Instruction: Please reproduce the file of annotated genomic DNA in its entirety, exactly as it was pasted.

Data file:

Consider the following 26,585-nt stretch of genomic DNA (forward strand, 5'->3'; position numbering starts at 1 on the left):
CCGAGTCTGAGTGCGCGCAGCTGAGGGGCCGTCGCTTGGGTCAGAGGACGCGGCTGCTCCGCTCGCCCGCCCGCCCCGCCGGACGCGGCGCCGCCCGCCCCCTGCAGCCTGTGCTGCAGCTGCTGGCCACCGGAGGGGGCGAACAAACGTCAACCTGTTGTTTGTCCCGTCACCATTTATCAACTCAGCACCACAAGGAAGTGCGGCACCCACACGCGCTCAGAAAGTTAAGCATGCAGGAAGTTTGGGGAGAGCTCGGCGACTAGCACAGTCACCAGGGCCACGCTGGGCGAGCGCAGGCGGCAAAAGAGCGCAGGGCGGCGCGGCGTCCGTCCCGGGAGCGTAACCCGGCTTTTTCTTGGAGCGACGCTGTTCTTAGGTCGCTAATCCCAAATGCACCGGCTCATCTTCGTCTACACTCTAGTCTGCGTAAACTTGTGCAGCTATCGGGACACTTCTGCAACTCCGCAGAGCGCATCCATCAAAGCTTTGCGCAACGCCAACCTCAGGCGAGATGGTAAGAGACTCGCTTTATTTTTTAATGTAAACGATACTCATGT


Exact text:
Consider the following 26,585-nt stretch of genomic DNA (forward strand, 5'->3'; position numbering starts at 1 on the left):
CCGAGTCTGAGTGCGCGCAGCTGAGGGGCCGTCGCTTGGGTCAGAGGACGCGGCTGCTCCGCTCGCCCGCCCGCCCCGCCGGACGCGGCGCCGCCCGCCCCCTGCAGCCTGTGCTGCAGCTGCTGGCCACCGGAGGGGGCGAACAAACGTCAACCTGTTGTTTGTCCCGTCACCATTTATCAACTCAGCACCACAAGGAAGTGCGGCACCCACACGCGCTCAGAAAGTTAAGCATGCAGGAAGTTTGGGGAGAGCTCGGCGACTAGCACAGTCACCAGGGCCACGCTGGGCGAGCGCAGGCGGCAAAAGAGCGCAGGGCGGCGCGGCGTCCGTCCCGGGAGCGTAACCCGGCTTTTTCTTGGAGCGACGCTGTTCTTAGGTCGCTAATCCCAAATGCACCGGCTCATCTTCGTCTACACTCTAGTCTGCGTAAACTTGTGCAGCTATCGGGACACTTCTGCAACTCCGCAGAGCGCATCCATCAAAGCTTTGCGCAACGCCAACCTCAGGCGAGATGGTAAGAGACTCGCTTTATTTTTTAATGTAAACGATACTCATGT